City of Winnipeg could start examining increased public washroom access
A porta-pottie beside Knox Presbyterian Church in downtown Ottawa, placed to allow people including those who are homeless or precariously housed to access a washroom, is seen on Wednesday, May 20, 2020 during the COVID-19 pandemic. (THE CANADIAN PRESS/Justin Tang)
WINNIPEG -- The City of Winnipeg may be exploring where permanent public washrooms are needed Downtown.
A report to the city’s community services committee is recommending the city do an analysis with outside agencies to determine “gaps” and “high needs” areas, and find the best locations for the installation of Downtown public restrooms.
The report also says the city should come up with criteria to encourage business owners to provide public washroom access.
Costs of the washrooms are not included in the document, but it suggests advertiser-funded restrooms and Public-Private Partnerships with local businesses could pay for the facilities.
Councillor Sherri Rollins, who chairs the committee, said she will be bringing a motion to amend the report hinting she supports the Public-Private Partnership model.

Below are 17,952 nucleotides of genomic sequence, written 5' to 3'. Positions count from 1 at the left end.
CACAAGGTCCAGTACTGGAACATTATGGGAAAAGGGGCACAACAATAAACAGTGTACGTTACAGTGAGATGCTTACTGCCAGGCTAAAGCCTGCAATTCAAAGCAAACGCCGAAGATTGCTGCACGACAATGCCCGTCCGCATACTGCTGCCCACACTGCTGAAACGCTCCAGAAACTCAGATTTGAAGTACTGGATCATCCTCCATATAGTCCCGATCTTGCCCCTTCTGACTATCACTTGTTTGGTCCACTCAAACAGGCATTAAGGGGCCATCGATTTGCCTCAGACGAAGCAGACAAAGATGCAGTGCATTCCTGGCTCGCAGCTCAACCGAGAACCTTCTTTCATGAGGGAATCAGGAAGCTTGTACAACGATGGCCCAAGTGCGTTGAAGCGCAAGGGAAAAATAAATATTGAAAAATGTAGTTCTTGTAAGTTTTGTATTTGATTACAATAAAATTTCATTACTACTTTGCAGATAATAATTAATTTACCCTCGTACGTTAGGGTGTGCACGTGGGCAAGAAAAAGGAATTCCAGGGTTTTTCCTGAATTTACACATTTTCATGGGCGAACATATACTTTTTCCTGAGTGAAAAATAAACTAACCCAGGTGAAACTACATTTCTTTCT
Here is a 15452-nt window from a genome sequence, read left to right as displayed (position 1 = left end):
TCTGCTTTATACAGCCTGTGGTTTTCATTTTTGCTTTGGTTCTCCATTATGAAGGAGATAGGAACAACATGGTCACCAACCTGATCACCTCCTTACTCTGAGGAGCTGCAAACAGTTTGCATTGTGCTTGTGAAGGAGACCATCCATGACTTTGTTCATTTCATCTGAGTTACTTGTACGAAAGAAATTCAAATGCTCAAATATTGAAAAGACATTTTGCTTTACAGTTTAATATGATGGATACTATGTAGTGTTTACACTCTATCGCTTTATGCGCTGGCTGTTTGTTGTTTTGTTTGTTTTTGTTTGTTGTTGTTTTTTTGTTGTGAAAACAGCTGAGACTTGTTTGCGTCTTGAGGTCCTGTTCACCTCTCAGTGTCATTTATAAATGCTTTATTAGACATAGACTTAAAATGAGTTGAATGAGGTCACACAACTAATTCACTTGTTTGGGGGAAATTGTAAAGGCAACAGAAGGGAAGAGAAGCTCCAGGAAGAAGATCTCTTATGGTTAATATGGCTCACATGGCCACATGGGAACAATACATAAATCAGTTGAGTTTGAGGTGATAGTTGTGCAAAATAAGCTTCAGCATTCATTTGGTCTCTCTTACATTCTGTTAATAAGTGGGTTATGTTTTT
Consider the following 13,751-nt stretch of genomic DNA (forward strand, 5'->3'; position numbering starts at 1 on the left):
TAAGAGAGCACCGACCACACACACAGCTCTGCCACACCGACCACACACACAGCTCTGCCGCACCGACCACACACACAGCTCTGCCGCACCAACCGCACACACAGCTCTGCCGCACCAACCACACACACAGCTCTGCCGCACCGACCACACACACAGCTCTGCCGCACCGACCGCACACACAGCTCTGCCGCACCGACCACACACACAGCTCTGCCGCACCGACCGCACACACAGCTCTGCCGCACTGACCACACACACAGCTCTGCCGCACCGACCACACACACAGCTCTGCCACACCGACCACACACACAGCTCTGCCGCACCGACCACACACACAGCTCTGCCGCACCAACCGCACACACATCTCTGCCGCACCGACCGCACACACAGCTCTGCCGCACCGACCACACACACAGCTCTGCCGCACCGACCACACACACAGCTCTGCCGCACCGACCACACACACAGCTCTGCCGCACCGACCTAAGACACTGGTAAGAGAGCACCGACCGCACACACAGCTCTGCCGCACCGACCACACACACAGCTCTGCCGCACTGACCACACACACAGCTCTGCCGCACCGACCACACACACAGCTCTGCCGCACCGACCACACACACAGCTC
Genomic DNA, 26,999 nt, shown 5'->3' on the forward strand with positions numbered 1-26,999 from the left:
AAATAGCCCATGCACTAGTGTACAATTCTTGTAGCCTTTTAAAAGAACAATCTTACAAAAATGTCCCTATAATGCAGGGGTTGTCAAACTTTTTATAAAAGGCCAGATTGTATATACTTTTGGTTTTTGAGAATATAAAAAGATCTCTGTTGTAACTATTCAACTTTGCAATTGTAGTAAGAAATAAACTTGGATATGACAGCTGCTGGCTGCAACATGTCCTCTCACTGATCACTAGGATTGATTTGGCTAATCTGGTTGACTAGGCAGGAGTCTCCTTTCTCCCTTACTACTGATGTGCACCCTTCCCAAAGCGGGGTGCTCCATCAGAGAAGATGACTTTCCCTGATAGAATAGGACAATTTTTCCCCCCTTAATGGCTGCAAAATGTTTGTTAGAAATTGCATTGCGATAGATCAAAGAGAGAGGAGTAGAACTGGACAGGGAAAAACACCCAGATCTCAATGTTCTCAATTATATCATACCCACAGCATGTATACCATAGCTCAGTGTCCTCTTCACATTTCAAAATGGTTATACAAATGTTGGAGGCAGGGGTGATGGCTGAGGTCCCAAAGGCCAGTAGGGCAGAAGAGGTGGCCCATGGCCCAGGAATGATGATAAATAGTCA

“The motion would jump off that point,” said Rollins.
If the recommendations are approved, a followup report with costs is expected in December 2021.
Rollins says she’d like to see the followup report a lot sooner.
“For over a decade, Winnipeg has been debating the need for Downtown washrooms,” said Rollins.
A 2019 report from the Downtown Biz estimated permanent restroom units at $185,000 to build, with $12,500 in annual operating costs under a PPP system.
The report says the need for washrooms is universal but says some groups are disproportionately impacted, including people experiencing homelessness, pedestrians, cyclists, transit riders, people with disabilities, seniors, and children.
“Because the need is universal, lack of publicly-available restroom facilities often contributes to the incidence of public urination and dedication, and consequential negative impacts on public health and human dignity,” the report states.
An attachment to the report says seven of 14 Canadian cities examined have public washroom systems in place including Calgary, Edmonton, and Regina.